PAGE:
The dissociation between cognitive and affective aspects of error processing is furthermore illustrated by subpopulations showing abnormalities in ACC activity, such as obsessive-compulsive disorder (OCD) patients. In these individuals, the ACC has been found to be hyperactive at rest, during symptom provocation, and after commission of errors in cognitive tasks (Ursu et al., 2003). Using an error commission paradigm, Fitzgerald and colleagues (2005) found that OCD patients showed higher error-related activity in vACC sites (z < −6) which were nearly overlapping with the vACC region associated with error observation in the present study. These authors suggest that, while OCD patients may be as sensitive to errors as healthy controls (hence, no difference in dorso-caudal ACC and pre-SMA activity), that subsequent affective responses to these errors may be of a quantitatively different nature. Based on these findings, vACC activity might reflect an affective component of error processing consistent with a recent meta-analysis of neuroimaging studies of emotion showing greater activity in the vACC for responses to aversive stimuli (Wager et al.2003), as well as fMRI and ERP studies implicating the vACC in affective responses to errors (Kiehl et al., 2000; Luu et al., 2000a, b; Luu et al., 2003; Luu and Pederson, 2004).

Self-identification and medial ACC

One of the main predictions of the current experiment was that the MFC's response to errors should be modulated by the social construct of self-identification. Although we found no significant correlations between brain activity and SSIS scores, activity in medial ACC was greater during observation of errors committed by friends than by foes. This suggests that, at a more discrete level, self-identification does modulate error-related brain activity. Our results suggest that the mechanism behind this effect may be related to individual differences in empathy as measured by the IRI. Specifically, the size of this difference was positively correlated with participants’ scores on the personal distress subscale of the IRI, which is thought to measure the egocentric emotional reactivity and anxiety of an individual in response to observed negative experiences of others. This finding is consistent with results from a recent fMRI experiment by Lawrence and colleagues (2006). These researchers found an area of anterior cingulate cortex (Talairach coordinates: [−14, 26, 15]), close to the area found in the present experiment (Talairach coordinates: [−13, 34, 13]), in which BOLD signal was significantly positively correlated with personal distress and negatively correlated with measures of social skills. According to Lawrence and colleagues, increased blood flow at this anterior cingulate site may represent participants’ attempts to regulate their own autonomic arousal. This theory is based on the fact that activations at similar ACC sites have been reported in relation to the representation and modulation of states of autonomic arousal (Frith and Frith, 2003). In addition, as the personal distress scale is a measure of self-oriented negative emotional experience (Joireman et al., 2002; Guarino et al., 2007; Tangney et al., 2007) this positive correlation between personal distress scores and size of difference between mACC activation following errors by friend compared to errors by foe does fit with our suggestion that self-identification is at play here. Observation of errors committed by friends (persons with whom the observer is likely to share a common goal) in the current experiment likely elicited greater personal distress and possibly greater attempts to regulate this response in our participants.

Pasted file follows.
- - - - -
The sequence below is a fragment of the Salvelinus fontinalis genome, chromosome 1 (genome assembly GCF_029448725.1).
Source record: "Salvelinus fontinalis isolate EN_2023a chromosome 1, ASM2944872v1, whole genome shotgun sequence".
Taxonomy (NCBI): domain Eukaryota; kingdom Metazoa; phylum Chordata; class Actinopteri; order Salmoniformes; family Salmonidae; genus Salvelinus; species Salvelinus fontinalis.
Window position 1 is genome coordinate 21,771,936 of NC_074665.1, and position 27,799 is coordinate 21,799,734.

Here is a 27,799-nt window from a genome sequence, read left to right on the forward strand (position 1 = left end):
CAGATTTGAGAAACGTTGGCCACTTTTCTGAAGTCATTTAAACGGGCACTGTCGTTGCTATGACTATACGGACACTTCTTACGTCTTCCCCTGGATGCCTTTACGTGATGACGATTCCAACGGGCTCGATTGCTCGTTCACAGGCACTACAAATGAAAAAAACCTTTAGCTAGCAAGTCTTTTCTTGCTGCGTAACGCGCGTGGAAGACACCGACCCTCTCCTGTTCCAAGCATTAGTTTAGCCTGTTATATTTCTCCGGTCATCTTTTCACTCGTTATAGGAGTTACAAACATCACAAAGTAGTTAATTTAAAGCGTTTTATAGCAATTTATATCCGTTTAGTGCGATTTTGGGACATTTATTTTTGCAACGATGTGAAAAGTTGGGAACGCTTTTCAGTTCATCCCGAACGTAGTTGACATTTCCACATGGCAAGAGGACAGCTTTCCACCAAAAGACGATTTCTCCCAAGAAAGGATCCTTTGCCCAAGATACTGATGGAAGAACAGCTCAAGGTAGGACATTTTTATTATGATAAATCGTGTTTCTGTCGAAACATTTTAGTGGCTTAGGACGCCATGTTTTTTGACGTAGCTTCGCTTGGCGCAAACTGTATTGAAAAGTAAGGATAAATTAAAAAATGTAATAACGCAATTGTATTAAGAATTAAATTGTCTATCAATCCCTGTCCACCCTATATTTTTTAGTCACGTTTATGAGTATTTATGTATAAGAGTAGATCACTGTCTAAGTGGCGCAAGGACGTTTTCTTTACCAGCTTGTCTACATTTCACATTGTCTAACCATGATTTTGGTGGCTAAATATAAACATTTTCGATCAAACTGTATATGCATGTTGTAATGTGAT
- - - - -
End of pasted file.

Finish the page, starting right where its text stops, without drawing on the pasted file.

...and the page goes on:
Observation of friends